Summer's over; Champion Penguins warily eye "Three-peat"
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CRANBERRY TOWNSHIP, Pa. — A month. That's it. That's all the down time Sidney Crosby afforded himself following one of the more dominant runs in hockey history.
At the end of an equal parts thrilling and draining two-year stretch that included over 200 games, a World Cup of hockey gold medal for Team Canada and a pair of Stanley Cup parades through downtown Pittsburgh, the Penguins captain managed to squeeze — or maybe tolerate is the better word — four weeks off during another abbreviated summer.
More than enough, Crosby insists, for the fire that burns within to start anew.
"It's a pretty short
Not when the prospect of history beckons. Pittsburgh became the first team in nearly two decades to repeat as champions when they ended Nashville's stunning run to the Cup final last spring. No club since the New York Islanders of the early 1980s has captured three consecutive Cups.
Not Wayne Gretzky, Mark Messier and the 1980s Edmonton Oilers. Not Crosby's boss, Penguins owner Mario Lemieux, who came up short in Pittsburgh's bid for a three-peat in 1993. Not Crosby's idol, Hall of Fame
Crosby, who turned 30 in August, welcomes the opportunity but also didn't spend July and August pondering what another raucous Cup victory would mean to his own burgeoning legacy.
"You've got a window to be a professional hockey player and you just want to enjoy that and give my absolute best in that time frame," Crosby said. "And I think just being able to be on a winning team last year, coming back and see a lot of the same faces and have that fresh in your mind and want that again, that's enough motivation."
Not every face is the same. While Pittsburgh general manager Jim Rutherford deftly kept the group that won it all in 2016 largely intact, no amount of creative accounting could help the Penguins avoid the reality that success comes at a substantial cost in the salary-cap era.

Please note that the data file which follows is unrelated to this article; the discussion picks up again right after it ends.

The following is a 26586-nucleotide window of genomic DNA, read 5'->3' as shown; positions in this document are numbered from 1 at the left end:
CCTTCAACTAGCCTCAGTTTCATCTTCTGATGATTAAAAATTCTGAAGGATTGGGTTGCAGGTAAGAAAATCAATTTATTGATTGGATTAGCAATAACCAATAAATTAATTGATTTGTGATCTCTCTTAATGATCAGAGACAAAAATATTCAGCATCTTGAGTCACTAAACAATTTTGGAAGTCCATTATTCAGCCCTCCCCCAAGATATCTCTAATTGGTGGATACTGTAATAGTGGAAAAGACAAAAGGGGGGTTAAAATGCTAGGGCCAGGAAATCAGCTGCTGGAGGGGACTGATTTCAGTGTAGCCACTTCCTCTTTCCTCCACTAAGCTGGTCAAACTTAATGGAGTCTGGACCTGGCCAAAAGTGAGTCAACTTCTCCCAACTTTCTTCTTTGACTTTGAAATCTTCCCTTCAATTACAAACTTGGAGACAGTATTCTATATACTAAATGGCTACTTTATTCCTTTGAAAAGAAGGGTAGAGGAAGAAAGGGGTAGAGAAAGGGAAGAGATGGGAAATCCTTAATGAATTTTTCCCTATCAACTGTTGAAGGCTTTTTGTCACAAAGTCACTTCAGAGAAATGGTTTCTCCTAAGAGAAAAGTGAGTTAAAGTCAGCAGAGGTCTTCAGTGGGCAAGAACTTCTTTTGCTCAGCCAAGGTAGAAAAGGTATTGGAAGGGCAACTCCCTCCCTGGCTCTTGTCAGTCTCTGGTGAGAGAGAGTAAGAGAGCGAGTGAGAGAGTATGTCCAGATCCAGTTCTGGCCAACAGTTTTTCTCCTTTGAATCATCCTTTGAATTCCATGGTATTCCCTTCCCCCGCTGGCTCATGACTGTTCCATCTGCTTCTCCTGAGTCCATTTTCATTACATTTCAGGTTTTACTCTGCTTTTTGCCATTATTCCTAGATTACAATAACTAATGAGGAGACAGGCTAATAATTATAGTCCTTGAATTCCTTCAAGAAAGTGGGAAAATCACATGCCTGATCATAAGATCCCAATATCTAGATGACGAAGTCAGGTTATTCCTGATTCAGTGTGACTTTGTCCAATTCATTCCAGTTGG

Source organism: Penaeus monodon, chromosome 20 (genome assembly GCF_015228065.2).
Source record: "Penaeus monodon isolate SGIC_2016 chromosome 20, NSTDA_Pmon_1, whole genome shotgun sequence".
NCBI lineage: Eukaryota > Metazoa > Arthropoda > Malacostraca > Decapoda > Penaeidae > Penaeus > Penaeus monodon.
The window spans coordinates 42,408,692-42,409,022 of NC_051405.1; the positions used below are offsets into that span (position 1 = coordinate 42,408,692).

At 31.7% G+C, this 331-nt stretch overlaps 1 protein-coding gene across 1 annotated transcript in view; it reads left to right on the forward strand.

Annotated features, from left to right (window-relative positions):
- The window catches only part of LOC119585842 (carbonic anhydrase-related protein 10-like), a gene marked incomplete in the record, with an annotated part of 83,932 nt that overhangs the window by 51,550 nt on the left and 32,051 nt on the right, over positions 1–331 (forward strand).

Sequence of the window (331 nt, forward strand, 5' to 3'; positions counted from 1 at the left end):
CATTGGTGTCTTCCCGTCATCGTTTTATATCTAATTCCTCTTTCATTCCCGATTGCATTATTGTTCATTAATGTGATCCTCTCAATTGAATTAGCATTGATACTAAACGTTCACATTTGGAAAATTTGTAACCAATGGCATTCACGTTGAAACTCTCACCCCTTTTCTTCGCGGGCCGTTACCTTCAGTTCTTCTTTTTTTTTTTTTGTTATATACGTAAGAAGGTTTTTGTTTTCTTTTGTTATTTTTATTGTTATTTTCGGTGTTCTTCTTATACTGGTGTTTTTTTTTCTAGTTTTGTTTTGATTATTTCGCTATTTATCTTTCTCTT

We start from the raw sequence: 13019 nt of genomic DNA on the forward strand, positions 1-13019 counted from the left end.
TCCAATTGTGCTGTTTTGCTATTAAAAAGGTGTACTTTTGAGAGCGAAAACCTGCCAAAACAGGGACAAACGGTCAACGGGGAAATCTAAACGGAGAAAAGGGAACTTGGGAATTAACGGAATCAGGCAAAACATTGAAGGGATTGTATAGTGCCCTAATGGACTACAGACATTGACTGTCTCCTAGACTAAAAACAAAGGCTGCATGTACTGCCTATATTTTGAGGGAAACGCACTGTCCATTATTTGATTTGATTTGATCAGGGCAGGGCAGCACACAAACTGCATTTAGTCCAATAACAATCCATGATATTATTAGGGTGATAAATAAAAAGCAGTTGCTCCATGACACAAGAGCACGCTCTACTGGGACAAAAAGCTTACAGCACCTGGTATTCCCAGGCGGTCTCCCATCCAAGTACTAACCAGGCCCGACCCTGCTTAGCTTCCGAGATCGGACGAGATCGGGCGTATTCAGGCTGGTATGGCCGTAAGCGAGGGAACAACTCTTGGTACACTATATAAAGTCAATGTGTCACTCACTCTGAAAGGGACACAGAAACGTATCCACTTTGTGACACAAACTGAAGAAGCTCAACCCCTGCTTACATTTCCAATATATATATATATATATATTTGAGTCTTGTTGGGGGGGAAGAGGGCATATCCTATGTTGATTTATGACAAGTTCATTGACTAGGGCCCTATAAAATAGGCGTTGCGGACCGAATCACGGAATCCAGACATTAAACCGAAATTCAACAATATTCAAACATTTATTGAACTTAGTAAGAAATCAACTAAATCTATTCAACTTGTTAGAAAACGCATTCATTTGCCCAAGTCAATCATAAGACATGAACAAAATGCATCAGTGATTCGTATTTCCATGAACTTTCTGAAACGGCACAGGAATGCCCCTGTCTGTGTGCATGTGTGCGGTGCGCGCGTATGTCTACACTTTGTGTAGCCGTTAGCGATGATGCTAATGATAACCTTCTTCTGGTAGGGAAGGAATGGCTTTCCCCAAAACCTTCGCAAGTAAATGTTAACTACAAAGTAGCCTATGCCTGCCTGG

Goaltender Marc-Andre Fleury was sent to expansion Las Vegas following the rise of Matt Murray. Trevor Daley bolted for a big contract in Detroit. Nick Bonino did the same in Nashville. Chris Kunitz took a one-year deal in Tampa. Matt Cullen put off retirement one more year so he could have a last hurrah in his native Minnesota.
"You really miss those guys but that being said you can't wallow in self-pity when they're not here or long after them like a heartbroken lover if you will," Pittsburgh
One the Penguins stress will not prevent them from setting their sights on another extended playoff stay, preferably the kind that ends with champagne showers in the dressing room in mid-June. There are holes that need to be addressed, namely at third-line
"That's why I don't have to be pressured to have one for opening night when you have those two
Oh, and they have help. Jake Guentzel was a sensation during his rookie season, scoring an NHL-high 13 goals during the playoffs and his versatility could make him a candidate at
Letang considers himself "lucky to be on the ice" and called his first workout with his teammates in months "a big step."
But just one. If the Penguins have learned anything over the last two years, it's the importance of not getting comfortable or looking too far ahead. They enter training camp as the oddsmakers
"I think the history aspect of it is probably the least forefront of your mind," Cole said. "Just the ability to be successful as a team in this given year, to want to win games ... to be competitive (is the goal.). The historical chips will fall where they may and that's the attitude we have going into the season."
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